In a Feb. 23 statement, the Rural Missionaries of the Philippines gave proof of harassment. On Feb. 22, the Hustisya-Northern Mindanao assembly of human rights advocates that included members of the Rural Missionaries of the Philippines was going on in a hotel in Cagayan de Oro City. "A suspected military agent approached the security guard of the hotel and handed him two brown envelopes." Each envelope contained flyers that listed organizations, the Rural Missionaries of the Philippines among them, labeled "terrorist members of the New People's Army (NPA) and Communist Party of the Philippines." The Rural Missionaries of the Philippines was described as "communist sisters/nuns who finance the NPA."
The Rural Missionaries of the Philippines said it is being targeted "because we are vocal against martial law in Mindanao that has resulted in widespread displacement of rural communities, extrajudicial killings, and other forms of harassments ... to sow fear and terror among us."
The Rural Missionaries of the Philippines cited the Feb. 11 arrest of lay worker Gleceria Balangiao, 38, and harassment through threatening text messages of another lay worker of the Rural Missionaries of the Philippines' Northern Mindanao Region.
The southern island of Mindanao is composed of 25 provinces, some of which are part of the Autonomous Region in Muslim Mindanao. Mindanao is home to many lumad communities.
Duterte placed the whole of Mindanao under martial law and suspended the privilege of the writ of habeas corpus in May 2017 at the beginning of the siege of Marawi City by local groups connected to the Islamic State that lasted five months.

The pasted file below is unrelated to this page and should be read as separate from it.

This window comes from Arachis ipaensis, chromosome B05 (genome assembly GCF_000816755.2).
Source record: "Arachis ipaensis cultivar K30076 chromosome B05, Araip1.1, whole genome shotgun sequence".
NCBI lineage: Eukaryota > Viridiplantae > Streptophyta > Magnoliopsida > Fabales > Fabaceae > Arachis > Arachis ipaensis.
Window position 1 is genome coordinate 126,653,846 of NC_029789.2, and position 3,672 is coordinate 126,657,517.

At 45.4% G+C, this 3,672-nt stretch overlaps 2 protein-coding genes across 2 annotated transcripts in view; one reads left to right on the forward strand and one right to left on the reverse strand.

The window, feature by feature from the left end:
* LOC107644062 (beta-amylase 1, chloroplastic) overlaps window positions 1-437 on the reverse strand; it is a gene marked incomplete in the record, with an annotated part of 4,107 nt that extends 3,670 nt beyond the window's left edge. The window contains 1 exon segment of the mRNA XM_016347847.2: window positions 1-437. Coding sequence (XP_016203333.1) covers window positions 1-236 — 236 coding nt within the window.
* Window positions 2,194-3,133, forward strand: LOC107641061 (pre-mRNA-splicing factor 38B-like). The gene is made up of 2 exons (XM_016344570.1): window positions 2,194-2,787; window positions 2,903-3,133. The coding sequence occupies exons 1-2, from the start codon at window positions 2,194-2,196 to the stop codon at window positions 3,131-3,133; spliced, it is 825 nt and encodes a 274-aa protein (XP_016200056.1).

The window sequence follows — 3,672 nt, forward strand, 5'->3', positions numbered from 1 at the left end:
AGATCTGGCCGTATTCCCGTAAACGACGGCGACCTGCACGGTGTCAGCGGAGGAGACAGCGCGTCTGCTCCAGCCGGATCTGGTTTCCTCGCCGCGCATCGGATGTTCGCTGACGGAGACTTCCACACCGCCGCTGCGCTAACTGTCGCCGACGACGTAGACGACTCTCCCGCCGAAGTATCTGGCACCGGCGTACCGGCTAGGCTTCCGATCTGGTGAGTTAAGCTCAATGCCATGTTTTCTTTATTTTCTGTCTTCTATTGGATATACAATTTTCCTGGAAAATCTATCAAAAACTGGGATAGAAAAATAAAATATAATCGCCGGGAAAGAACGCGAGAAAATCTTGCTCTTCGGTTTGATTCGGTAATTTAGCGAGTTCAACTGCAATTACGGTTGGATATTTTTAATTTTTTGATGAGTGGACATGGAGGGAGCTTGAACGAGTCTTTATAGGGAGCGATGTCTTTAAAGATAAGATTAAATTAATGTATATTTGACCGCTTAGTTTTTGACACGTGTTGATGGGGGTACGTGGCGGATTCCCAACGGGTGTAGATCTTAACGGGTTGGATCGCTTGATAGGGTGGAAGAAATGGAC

Mindanao continues to be under martial law despite calls to end it, and Marawi City, a largely Muslim-populated city, is "still a ghost town," according to an editorial in the Philippine Daily Inquirer: The government will not allow residents and business owners to return to the city, citing unexploded devices and booby traps laid by rebel forces.
Blocking EU funding
The Rural Missionaries of the Philippines also recently found itself in the list of nongovernmental organizations and advocacy groups the government wants blocked from European Union funding because they were allegedly funneling money to the New People's Army, the armed wing of the Communist Party of the Philippines.
Sr. Emma Cupin of the Missionary Sisters of Mary, coordinator of the Rural Missionaries of the Philippines' Northern Mindanao Region, told Global Sisters Report that her office is preparing a report on how EU funding has been spent, to show that none of it went to communist rebels.
"We welcome the audit," she said.
Belardo said the Northern Mindanao Region branch is the only Rural Missionaries of the Philippines chapter that receives EU funding.
In an April 8 statement, Cupin said Maj. Gen. Antonio Parlade of the Armed Forces of the Philippines has been trying to "peddle lies against our organization and other human rights advocates."
"Speaking at the Milipol Asia-Pacific 2019 Conference in Singapore in April, Parlade claims success in the European Union's statement to audit the funds they have donated to non-government organizations," Cupin's statement said.
The Association of Major Religious Superiors in the Philippines, which represents 327 religious congregations, has "strongly condemn[ed] the continuous barrage of malicious allegations" against the Rural Missionaries of the Philippines. The association said red-tagging, accusations that the group is communist-influenced, is "inimical to democracy" and "in its most extreme ... can lead to warrantless arrest, detention without charges, torture, enforced disappearances and extra-judicial killings."
Signed by association co-chairs Good Shepherd Sr. Regina Kuizon and Franciscan Fr. Cielito Almazan, the April 8 statement lauded the Rural Missionaries of the Philippines:
Fifty years of missionary work speaks for the integrity of the Rural Missionaries of the Philippines. Moreover, fifty years of continued presence in the most forgotten places in the Philippines, to accompany the marginalized and poorest farmers and indigenous peoples, is by itself a testimony of the fervent commitment of the religious and the Catholic Church to be living witnesses to the good news of just peace and equity.
[Ma. Ceres P. Doyo is a journalist in the Philippines.]